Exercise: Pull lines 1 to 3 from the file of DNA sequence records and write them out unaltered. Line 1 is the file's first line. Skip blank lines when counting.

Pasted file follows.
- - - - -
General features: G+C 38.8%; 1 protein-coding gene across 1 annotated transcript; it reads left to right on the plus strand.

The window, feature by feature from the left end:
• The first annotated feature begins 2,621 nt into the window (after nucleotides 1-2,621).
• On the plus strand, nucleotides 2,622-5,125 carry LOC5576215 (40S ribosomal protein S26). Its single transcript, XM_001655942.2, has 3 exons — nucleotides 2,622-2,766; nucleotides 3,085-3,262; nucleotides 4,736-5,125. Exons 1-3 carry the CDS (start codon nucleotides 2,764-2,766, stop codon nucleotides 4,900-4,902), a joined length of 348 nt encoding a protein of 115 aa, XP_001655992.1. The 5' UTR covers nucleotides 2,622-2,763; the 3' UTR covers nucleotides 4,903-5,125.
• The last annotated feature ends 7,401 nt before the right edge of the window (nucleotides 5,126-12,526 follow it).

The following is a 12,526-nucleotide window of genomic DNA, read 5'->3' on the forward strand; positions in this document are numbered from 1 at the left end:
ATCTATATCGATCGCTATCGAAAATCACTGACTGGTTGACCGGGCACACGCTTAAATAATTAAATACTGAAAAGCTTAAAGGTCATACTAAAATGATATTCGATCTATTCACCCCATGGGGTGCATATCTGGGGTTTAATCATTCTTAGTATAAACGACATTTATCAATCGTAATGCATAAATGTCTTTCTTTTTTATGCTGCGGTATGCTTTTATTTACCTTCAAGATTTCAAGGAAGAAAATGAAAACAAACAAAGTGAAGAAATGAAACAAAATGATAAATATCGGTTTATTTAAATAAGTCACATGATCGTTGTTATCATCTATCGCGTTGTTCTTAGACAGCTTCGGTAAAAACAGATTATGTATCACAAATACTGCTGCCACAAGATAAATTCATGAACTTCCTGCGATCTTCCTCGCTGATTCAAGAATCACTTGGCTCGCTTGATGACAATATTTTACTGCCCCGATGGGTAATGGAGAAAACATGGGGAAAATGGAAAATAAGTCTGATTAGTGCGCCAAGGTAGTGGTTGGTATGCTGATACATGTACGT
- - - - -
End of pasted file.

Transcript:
General features: G+C 38.8%; 1 protein-coding gene across 1 annotated transcript; it reads left to right on the plus strand.

The window, feature by feature from the left end:
• The first annotated feature begins 2,621 nt into the window (after nucleotides 1-2,621).